The panel was comprised of one legislator from each caucus. Legislator Dan Farfaglia, the Democrat representative, was removed from the panel last month.

Doyle said he believes the process was tainted from the beginning.

“It troubles me that they didn’t release the references,” he said. “I’d like to see who gave these references. We only had the word of the administrator and he has misled us on multiple occasions in regard to this contract.”

Kunzwiler said the lack of releasing the names of those contacted to give references, lends to suspicion of the legitimacy of the comments.

It wasn’t only the lack of information in regard to the references that led to the controversy, the question of how County Clerk George Williams was able to recommend Info Quick Solutions, Inc. of Liverpool prior to the names of the bidders being revealed during a recent meeting of the legislature’s Community and Consumer Affairs Committee was raised by Mulcahey.

To read the rest of the story, subscribe to The Valley News by calling 315-598-6397

DSS launches program to handle child maltreatment and neglect

by Carol Thompson

The Oswego County Department of Social Services has launched a new family assessment response program to handle child maltreatment and neglect.

The Family Assessment Response, or FAR program, provides an alternative to traditional investigations of child protective reports.

“Family Assessment Response focuses on the child’s safety, but relies on the family members working with the caseworker to identify the family’s strengths and needs,” said Oswego County DSS Commissioner Gregg Heffner. “Family members commit to taking an active role in identifying and receiving community-based services. FAR is based on the belief that parents love their children and want them to be safe. Sometimes parents need help to make that happen.”

DSS received approval to develop a Family Assessment Response program late last year. The first unit began accepting cases in March and a second team was launched in June.

Federal, state and local laws require that child protective services take action on each report of abuse, neglect or maltreatment that the agency receives. Historically, the investigation would focus on fact-finding and identification of the victim and a perpetrator.

Rachael Pelow, who serves as the Family Assessment Response Supervisor said when child protective workers are notified about concerns in regard to a child’s safety, an initial safety assessment is conducted.

“The criteria for referral to the FAR unit are based on state law. Certain reports, such as sexual misconduct, assault against a child or abandonment of a child, are not eligible for a FAR assessment,” she said.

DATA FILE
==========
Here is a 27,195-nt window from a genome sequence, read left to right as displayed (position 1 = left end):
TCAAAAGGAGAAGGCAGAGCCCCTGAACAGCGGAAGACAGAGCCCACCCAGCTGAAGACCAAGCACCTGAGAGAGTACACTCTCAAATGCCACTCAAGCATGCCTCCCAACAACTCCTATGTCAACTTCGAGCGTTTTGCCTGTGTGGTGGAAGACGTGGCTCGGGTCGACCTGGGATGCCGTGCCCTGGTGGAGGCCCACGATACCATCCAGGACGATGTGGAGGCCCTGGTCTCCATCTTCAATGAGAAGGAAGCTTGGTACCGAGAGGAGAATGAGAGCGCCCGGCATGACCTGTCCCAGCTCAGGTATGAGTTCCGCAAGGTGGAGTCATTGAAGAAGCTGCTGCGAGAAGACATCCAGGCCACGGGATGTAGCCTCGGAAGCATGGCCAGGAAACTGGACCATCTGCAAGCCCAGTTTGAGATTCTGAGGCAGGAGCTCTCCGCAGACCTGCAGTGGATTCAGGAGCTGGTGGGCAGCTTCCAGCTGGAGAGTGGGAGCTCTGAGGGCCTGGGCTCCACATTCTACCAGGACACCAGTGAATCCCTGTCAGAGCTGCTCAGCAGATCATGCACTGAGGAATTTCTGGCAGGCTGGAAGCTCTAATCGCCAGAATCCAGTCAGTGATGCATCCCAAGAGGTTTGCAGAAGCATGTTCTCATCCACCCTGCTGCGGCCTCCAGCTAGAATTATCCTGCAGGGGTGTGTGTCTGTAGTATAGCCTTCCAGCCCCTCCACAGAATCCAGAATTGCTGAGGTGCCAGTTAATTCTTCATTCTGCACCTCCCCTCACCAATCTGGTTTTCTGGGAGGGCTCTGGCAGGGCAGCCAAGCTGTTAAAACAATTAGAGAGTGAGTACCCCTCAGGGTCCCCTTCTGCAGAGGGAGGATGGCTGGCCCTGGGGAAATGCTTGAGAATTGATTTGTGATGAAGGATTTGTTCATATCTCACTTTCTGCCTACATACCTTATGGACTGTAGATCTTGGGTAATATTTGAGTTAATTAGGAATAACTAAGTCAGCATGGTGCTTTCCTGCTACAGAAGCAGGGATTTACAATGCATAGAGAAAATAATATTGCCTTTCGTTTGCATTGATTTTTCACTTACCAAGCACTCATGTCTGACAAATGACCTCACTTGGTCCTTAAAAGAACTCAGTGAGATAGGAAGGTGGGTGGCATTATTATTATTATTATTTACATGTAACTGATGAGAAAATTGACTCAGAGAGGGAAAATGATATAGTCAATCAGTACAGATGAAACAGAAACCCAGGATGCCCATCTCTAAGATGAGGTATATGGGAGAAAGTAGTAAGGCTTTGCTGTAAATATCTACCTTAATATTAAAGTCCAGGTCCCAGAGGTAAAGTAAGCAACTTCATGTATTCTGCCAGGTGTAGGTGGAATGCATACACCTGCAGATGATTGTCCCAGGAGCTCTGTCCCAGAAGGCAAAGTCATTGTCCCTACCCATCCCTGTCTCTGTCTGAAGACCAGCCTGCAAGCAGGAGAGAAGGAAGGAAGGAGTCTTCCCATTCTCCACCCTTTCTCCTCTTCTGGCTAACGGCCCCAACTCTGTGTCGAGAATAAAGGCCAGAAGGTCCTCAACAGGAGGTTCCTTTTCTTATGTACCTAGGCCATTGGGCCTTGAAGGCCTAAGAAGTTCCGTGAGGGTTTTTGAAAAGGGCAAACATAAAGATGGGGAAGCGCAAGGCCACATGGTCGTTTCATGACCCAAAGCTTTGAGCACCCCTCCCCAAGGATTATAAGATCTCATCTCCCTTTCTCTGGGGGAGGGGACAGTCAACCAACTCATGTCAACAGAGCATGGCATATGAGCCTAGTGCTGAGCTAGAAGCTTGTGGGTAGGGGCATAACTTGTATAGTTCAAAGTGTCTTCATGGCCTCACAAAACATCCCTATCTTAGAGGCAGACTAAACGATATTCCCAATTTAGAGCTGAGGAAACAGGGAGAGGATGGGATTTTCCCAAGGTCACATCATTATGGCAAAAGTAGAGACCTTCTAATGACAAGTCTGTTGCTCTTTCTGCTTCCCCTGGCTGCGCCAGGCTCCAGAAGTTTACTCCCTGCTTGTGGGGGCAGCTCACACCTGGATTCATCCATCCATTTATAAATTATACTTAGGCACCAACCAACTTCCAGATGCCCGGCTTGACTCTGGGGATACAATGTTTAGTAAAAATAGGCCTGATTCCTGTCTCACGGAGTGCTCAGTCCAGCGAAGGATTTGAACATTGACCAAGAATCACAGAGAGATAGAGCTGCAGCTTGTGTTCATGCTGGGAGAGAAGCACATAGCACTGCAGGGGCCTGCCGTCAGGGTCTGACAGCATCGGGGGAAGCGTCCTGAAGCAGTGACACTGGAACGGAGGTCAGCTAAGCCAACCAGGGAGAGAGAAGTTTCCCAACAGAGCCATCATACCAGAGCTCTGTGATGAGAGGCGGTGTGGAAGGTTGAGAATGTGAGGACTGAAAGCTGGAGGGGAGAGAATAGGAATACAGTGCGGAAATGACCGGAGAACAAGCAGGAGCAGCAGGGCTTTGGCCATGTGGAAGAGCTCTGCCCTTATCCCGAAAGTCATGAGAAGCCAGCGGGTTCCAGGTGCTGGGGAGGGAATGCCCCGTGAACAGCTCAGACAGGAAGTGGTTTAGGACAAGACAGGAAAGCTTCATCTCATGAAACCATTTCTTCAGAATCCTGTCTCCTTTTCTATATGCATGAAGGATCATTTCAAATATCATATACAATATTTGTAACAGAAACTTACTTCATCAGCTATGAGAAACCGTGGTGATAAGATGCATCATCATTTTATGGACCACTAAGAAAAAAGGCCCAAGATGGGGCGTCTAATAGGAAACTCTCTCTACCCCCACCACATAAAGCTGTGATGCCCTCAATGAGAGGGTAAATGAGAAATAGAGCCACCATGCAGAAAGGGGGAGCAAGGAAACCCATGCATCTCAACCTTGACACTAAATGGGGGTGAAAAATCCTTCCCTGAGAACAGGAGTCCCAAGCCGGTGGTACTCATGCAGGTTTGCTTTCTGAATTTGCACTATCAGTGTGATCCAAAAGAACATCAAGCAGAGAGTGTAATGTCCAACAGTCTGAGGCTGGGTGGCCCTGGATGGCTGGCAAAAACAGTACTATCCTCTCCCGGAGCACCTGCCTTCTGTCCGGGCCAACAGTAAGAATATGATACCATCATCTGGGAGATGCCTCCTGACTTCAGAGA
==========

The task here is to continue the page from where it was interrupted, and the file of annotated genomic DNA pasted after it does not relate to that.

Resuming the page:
“When a case is referred to FAR, we immediately schedule an appointment with the family,” Pelow said. In partnership with the families, we focus on the safety of children and family strengths to address concerns. We do not focus on the details of a specific incident to prove or disprove that maltreatment or neglect occurred”

To read the rest of the story, subscribe to The Valley News by calling 315-598-6397

Allyson

Allyson McManus serves as next celebrity bartender

The American Red Cross of Central New York will continue its Celebrity Bartender event. The next featured “Celebrity Bartender” is Allyson McManus.

McManus is the Account Manager at the Valley News and has been with them for 20 years. She will be on hand Tuesday, Aug. 14 from 5:30 to 8 p.m. at Tavern on the Lock to serve up fun for all. Joining McManus at 6:30 p.m. will be Damndog.

All tips received that night will go to benefit the American Red Cross and will help support disaster services in Oswego County.

State mandates root cause of high county property and sales taxes

by Carol Thompson

The Oswego County Legislature is sending a strong message to Albany- the mandate relief granted by the state in the 2012-2013 budget was insufficient to allow counties to comply with the State-imposed two percent property tax cap over a sustained period.

That’s the message legislator’s are sending to state Senator Patty Ritchie and Assembly members Will Barclay, Ken Blankenbush, Robert Oaks, and Claudia Tenney, all representing Oswego County. Governor Andrew Cuomo will also receive a copy of a resolution requesting the more sustainable and sufficient mandate relief.

The points the legislature has with the state budget include the three-year phase-out of county-paid Medicaid.

This will continue to cost Oswego County taxpayers an additional $451,961 in 2013 and another $225,000 in 2014, reaching a permanent $26 million per year – meaning taxpayers will send one-half million dollars of their hard-earned money to Albany every week for the foreseeable future, according to legislators.

“The implementation of Tier VI in the mandated State retirement system is a welcome change but it will not provide significant financial relief for many years because its cost reductions apply only to new hires,” the resolution sent to lawmakers states.

Mandates consume 82 percent of Oswego County’s annual budget, and the Medicaid mandate by itself is 58 percent of the entire property tax levy, according to county officials.

Senator Ritchie press spokesperson said Ritchie voted to support the Governor’s pension reform plan and a new Medicaid cap what together will save the county almost $10 million over five years.

“She voted to provide $19 million in new state aid to public schools across Oswego, Jefferson and St. Lawrence Counties which, when coupled with the new Property Tax Cap she supported, is holding the line on school property taxes, which previously were out of control,” Ritchie spokesperson Sarah Compo said.